At a recent gathering of seminary professors, one teacher reported that at his school
the most damaging charge one student can lodge against another is that the person is being
"judgmental." He found this pattern very upsetting. "You can't get a good
argument going in class anymore," he said. "As soon as somebody takes a stand on
any important issue, someone else says that the person is being judgmental. And that's it.
End of discussion. Everyone is intimidated!" Many of the other professors nodded
knowingly. There seemed to be a consensus that the fear of being judgmental has taken on
epidemic proportions. Is the call for civility just another way of spreading this
epidemic? If so, then I'm against civility. But I really don't think that this is what
being civil is all about. Christian civility does not commit us to a relativistic
perspective. Being civil doesn't mean that we cannot criticize what goes on around us.
Civility doesn't require us to approve of what other people believe and do. It is one
thing to insist that other people have the right to express their basic convictions; it is
another thing to say that they are right in doing so. Civility requires us to live by the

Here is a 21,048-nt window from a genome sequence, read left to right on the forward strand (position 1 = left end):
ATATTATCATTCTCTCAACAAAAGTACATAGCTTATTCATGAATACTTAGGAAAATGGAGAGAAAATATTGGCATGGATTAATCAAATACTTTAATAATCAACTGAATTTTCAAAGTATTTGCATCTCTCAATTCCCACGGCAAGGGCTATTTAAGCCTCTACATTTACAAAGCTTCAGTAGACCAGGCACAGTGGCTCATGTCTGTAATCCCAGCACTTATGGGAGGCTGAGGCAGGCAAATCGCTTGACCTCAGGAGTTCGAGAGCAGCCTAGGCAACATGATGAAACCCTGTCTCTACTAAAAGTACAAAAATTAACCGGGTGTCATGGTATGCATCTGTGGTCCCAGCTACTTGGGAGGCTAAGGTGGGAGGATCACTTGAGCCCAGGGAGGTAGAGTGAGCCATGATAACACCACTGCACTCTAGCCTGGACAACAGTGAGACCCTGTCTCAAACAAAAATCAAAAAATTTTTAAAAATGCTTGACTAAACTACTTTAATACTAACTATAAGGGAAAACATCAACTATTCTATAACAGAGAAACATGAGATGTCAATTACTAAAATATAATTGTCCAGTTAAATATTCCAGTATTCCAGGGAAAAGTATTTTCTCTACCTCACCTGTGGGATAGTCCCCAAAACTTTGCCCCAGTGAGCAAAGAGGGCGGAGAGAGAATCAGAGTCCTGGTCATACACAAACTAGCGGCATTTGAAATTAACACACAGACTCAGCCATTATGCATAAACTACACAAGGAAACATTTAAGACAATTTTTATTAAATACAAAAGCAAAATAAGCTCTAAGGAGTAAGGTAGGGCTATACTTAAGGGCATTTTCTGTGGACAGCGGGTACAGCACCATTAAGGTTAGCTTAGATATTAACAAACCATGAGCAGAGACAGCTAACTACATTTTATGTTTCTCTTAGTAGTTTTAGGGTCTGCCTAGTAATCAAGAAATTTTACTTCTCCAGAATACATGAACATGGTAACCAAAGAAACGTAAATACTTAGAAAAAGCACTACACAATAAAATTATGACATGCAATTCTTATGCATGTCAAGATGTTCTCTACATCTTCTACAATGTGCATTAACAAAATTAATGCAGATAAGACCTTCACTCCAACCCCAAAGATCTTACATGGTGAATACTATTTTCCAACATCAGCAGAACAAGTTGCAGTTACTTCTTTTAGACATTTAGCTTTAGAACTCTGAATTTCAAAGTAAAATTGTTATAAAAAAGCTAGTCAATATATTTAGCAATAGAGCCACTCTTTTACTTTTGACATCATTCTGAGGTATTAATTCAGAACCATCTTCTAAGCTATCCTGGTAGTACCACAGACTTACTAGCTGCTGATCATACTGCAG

first of these principles. But it does not commit us to the second formula. To say that
all beliefs and values deserve to be treated as if they were on a par is to endorse
relativism -- a perspective that is incompatible with Christian faith and practice.
Christian civility does not mean refusing to make judgments about what is good and true.
For one thing, it really isn't possible to be completely nonjudgmental. Even telling
someone else that she is being judgmental is a rather judgmental thing to do!
Richard J. Mouw, Uncommon Decency, pp. 20-21.
There is no repose for the mind except in the absolute; for feeling, except
in the infinite; for the soul, except in the divine.
Henri Frederic Amiel (1821-1881)
In the evening of life, we shall be judged on love, and not one of us is
going to come off very well, and were it not for my absolute faith in the loving
forgiveness of my Lord, I could not call him to come.
Madeleine L'Engle, The Irrational Season, p.77.